ORANGEBURG, S.C. — Former Rep. Beto O’Rourke said Friday that he thinks states allocating Electoral College votes proportionally is a “great idea.”

“I was talking to somebody today who had a great idea on how to address this system,” O’Rourke said. “What if in every state, those electors that are selected through our national elections are selected proportionate to the popular vote in the state. In other words, no state would have a winner-take-all system.”

The former Texas representative brought up the proposal in response to a question about the Electoral College from an attendee at a town hall event at South Carolina State University, a historically black university.

O’Rourke previously said on the campaign trail that “there is a lot of wisdom” in calls for changes to the Electoral College system. He referenced the 2016 presidential election, in which Hillary Clinton received 3 million more votes than President Trump but lost the election due to the Electoral College system.

Democratic presidential candidates Sen. Elizabeth Warren, D-Mass., and South Bend, Ind., Mayor Pete Buttigieg have called for abolishing the electoral college.

Two states, Nebraska and Maine, already assign Electoral College votes proportionally rather than winner-take-all. Twelve states and the District of Columbia have signed on to the National Popular Vote Interstate Compact, a pledge to assign Electoral College votes based on the national popular vote. The compact would go into effect once states with at least 270 votes, the number needed to win a presidential election, join.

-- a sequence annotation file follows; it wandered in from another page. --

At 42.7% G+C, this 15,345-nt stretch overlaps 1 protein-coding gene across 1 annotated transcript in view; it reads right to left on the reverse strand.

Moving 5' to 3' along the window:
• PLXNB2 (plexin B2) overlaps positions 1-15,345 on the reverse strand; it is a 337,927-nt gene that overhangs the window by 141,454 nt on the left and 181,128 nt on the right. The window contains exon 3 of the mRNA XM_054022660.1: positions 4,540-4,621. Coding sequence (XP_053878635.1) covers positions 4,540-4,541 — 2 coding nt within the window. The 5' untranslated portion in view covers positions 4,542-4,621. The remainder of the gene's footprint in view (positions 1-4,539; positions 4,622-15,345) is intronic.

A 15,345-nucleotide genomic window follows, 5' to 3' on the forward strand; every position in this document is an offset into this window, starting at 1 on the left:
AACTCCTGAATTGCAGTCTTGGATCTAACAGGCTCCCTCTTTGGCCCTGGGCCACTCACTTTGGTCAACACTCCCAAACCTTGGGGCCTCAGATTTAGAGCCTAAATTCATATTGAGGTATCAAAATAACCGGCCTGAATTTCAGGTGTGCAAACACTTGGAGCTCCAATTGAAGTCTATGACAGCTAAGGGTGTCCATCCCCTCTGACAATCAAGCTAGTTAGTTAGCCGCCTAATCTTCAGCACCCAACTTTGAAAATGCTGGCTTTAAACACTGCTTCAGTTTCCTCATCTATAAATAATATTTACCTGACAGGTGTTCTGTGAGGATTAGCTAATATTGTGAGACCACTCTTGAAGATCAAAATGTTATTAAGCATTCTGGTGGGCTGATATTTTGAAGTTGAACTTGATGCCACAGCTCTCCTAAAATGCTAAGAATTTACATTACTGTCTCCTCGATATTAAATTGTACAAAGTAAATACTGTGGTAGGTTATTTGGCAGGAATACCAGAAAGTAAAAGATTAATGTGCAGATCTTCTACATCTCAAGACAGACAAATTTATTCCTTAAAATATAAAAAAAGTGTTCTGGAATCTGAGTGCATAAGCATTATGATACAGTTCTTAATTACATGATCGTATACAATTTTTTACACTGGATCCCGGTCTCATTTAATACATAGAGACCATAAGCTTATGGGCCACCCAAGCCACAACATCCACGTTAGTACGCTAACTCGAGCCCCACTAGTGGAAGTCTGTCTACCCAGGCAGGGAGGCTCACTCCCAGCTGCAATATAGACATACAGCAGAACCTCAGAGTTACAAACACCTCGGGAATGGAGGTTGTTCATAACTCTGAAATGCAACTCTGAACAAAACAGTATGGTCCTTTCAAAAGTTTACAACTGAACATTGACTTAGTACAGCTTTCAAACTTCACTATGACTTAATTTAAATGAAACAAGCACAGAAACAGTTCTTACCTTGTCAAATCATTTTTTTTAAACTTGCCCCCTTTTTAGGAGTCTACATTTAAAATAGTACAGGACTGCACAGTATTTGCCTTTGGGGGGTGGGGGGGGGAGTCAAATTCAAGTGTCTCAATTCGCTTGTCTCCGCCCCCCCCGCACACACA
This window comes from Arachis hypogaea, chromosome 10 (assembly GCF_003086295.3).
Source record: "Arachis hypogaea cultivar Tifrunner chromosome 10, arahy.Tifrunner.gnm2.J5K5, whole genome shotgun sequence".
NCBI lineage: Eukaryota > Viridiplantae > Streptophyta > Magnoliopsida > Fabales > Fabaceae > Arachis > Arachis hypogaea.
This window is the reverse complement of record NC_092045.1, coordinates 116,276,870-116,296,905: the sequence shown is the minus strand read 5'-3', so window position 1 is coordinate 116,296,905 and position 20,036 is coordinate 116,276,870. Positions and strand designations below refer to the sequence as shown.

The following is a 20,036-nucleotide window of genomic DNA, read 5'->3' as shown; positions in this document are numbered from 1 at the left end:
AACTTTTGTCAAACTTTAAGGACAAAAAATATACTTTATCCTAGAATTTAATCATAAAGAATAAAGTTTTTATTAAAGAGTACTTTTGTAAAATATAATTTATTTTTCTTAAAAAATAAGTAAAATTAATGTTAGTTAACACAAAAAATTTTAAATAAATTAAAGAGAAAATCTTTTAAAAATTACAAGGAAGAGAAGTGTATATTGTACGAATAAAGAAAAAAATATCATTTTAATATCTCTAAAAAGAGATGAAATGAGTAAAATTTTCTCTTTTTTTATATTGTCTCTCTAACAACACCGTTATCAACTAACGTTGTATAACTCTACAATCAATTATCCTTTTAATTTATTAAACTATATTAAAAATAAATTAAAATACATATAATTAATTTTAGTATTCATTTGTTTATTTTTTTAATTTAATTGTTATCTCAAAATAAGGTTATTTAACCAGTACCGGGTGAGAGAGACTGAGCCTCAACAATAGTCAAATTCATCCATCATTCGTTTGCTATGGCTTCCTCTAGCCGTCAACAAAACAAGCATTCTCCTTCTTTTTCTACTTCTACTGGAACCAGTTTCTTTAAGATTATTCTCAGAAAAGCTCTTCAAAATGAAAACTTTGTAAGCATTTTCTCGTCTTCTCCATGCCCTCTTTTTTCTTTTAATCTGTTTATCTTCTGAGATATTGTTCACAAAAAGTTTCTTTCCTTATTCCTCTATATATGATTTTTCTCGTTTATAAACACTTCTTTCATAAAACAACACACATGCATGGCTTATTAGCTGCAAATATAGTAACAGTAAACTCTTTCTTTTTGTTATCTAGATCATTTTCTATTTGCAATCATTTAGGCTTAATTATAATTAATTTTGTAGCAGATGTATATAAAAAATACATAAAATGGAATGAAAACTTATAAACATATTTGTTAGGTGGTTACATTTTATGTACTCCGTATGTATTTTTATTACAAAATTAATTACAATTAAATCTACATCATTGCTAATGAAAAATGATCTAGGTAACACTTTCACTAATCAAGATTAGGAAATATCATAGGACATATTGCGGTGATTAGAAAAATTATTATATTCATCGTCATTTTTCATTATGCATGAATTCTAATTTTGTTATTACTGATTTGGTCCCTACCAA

“It would force the candidates – if I were the nominee, it would force me to show up to every state, not to write some of those states off as too reliably red or blue so that they do not count,” O’Rourke said. "Everyone should have a seat at the table.”

“If you had to go to those different congressional districts to compete for those Electoral College votes, every single state would see candidates of both parties, and everyone’s issues, everyone’s communities, would count for that much more,” O’Rourke said.

O’Rourke did not fully commit to the idea, however, saying that proportional Electoral College allocation “might be a solution to pursue to ensure that our elections make a little bit more sense, and that person for whom you vote actually wins that election if they win more votes than the other.”